Yesterday I graduated from college with a BA in Psychology. Of course this has left me rather thoughtful as I look back over the past five semesters.
I did not graduate when I planned to, but I think I graduated when I needed to. That is the first thing that sticks out to me. I remember the moment my advisor told me that it was not going to be possible to graduate in May of 2013 unless I was willing to take 18 unit semesters and take courses outside of the University I was attending. I was mortified. I felt like my plans were falling apart and that I had somehow failed to achieve my goals.
In reality the timing worked out better than I had expected because I don’t know what I would have done without this last semester. If it were not for my December graduation date, I would not have gotten the chance to spend a summer living in Southern California. I would not have been able to take a trip to the Grand Canyon, invest in a new church family, or get as connected with my university as I was able to.
It continues to astound me that God’s timing really beats mine every time…and for the better.
I’m grateful that my family let me chase my Southern California dream, and thankful for everyone who encouraged me to leave. I cannot imagine who I would be if I had not packed up my 2001 Buick Century and left for a tiny little private school in the middle of Orange County. The people I have met, the friends I have made, the things I have gotten to do, and the things I have learned have shaped me. Walls were torn down and better, healthier, more functional walls were built up. I made friends and met mentors who will continue to walk with me through this crazy life even when almost the entire state of California is between me and them.
You see, post-graduation I am sad because I am going to be leaving all of these wonderful things, but at the same time I take joy in the fact that I get to leave wonderful things behind.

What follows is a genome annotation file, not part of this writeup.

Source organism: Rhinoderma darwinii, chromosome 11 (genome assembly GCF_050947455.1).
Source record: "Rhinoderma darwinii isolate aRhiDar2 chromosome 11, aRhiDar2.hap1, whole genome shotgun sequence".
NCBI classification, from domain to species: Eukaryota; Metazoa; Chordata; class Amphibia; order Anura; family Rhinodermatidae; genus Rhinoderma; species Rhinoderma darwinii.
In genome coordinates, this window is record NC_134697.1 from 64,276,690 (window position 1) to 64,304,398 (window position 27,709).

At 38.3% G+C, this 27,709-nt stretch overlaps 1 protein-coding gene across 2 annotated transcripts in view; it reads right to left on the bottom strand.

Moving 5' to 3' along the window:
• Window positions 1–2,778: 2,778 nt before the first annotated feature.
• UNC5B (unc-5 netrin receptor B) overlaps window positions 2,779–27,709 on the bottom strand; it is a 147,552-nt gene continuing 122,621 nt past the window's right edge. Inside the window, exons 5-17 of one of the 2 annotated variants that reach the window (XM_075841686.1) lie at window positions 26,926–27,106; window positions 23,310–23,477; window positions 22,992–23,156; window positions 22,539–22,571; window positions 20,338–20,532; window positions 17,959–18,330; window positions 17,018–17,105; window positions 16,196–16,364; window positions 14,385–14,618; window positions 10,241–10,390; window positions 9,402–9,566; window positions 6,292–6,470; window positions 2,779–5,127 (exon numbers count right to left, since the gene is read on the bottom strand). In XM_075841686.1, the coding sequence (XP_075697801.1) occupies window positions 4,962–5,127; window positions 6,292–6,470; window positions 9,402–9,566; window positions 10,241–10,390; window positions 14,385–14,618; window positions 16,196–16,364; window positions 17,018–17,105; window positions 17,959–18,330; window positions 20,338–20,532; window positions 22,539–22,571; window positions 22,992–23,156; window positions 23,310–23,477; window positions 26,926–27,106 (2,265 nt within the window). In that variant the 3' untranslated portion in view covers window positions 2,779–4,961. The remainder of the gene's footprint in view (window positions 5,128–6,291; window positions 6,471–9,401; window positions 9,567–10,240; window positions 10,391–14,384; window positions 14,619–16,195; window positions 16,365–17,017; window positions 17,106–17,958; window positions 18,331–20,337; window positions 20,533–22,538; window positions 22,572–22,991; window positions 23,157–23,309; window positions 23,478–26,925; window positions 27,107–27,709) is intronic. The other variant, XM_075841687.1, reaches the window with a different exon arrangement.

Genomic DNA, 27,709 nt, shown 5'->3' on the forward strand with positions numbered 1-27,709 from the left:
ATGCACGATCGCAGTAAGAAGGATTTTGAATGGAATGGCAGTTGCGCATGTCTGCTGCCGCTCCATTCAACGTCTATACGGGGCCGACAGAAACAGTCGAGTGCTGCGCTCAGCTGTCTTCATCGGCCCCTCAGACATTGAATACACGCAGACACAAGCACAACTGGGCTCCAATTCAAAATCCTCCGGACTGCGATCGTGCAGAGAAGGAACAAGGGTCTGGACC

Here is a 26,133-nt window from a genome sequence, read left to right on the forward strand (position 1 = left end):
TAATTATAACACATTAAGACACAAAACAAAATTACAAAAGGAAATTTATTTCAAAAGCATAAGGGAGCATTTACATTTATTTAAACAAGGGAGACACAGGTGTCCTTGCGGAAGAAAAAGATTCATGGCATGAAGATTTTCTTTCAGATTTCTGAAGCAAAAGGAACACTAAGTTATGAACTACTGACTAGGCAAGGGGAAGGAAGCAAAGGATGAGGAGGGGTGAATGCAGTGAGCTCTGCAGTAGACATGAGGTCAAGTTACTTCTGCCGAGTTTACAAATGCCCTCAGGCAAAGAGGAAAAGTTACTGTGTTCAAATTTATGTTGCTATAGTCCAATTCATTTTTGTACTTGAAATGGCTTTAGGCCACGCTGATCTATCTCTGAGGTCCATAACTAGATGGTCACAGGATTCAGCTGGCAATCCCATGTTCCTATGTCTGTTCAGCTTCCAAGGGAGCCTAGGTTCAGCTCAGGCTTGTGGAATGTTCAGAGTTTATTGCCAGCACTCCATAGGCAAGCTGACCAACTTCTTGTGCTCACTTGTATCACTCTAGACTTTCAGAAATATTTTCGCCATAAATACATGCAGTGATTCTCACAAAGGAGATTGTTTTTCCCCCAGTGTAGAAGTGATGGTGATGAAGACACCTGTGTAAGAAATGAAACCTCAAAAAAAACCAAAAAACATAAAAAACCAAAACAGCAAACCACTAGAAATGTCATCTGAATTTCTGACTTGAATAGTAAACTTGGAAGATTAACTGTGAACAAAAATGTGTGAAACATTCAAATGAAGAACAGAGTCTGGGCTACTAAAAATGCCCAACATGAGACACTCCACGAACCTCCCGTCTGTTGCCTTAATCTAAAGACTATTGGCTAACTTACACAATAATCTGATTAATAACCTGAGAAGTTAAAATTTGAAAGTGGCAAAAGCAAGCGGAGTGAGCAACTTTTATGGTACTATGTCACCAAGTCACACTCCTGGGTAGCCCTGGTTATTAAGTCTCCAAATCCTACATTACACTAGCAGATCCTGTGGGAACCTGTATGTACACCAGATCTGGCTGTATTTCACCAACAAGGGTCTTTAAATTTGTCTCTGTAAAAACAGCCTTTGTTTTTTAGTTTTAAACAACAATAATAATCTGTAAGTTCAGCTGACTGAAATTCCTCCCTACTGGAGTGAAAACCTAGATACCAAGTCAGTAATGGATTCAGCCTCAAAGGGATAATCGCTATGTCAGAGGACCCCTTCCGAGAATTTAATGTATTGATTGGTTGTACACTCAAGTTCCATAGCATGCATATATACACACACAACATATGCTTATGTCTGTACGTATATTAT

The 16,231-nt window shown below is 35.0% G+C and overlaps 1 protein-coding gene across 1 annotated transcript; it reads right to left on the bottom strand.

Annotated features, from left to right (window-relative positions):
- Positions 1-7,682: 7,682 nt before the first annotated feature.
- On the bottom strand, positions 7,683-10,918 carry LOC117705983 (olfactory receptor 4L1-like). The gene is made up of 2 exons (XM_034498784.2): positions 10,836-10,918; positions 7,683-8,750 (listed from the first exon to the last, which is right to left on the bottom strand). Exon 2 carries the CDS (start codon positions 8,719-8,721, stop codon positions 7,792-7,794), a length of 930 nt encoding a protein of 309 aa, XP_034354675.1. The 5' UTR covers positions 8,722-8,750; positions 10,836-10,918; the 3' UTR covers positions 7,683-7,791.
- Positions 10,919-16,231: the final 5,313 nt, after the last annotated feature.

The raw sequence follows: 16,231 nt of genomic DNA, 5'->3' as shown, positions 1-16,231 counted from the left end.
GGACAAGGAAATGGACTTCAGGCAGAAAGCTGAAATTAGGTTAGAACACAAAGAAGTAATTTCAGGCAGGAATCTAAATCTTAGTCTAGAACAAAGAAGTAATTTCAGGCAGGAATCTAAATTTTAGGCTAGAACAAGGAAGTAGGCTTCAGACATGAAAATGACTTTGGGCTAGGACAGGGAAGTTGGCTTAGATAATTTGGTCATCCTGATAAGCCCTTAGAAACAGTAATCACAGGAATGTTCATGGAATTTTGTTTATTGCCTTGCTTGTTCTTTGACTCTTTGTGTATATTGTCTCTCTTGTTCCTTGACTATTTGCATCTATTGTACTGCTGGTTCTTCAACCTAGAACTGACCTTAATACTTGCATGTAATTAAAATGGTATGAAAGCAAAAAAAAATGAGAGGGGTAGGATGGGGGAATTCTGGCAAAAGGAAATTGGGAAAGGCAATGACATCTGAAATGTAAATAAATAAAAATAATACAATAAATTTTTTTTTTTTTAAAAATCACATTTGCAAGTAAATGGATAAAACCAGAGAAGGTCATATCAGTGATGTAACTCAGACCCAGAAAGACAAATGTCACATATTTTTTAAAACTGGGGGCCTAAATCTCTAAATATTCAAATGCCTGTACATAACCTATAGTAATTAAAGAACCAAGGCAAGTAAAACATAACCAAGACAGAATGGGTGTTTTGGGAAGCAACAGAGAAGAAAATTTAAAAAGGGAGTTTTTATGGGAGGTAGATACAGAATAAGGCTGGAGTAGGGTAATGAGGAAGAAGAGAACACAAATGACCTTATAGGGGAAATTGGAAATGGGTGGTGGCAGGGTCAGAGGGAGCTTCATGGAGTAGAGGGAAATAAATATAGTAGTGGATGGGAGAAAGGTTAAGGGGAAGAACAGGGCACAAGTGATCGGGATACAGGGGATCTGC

When I came down to Southern California I was running. I was running from my family, from my past, from the clouds, rain, and cold. I wanted a fresh start, something new, something different, and a place where I could hide from everything that had surrounded me for so many years. Instead of hiding I found a home, and in that home I found people who have taught me that I don’t have to run anymore.
There is nothing I have to try to escape. I’m free.
I am free to live, be joyful, sing, laugh, form new friendships, and continue with old ones. I do not have to separate myself from my Southern California life because it is just as much a part of me as my life in Oregon will be. Slowly but surely I have managed to become an integrated person. My life is no longer a series of separate little boxes, with each one having its own expectations of who I am supposed to be and how I am supposed to act. I am me, a dynamic, living, breathing person who is the same in Southern California as she is in Oregon and will be anywhere else I end up.
I’m just me and I’m okay with that, because somehow God still uses me to do cool things. That last statement, more than anything else, is worth more than my college degree ever will be.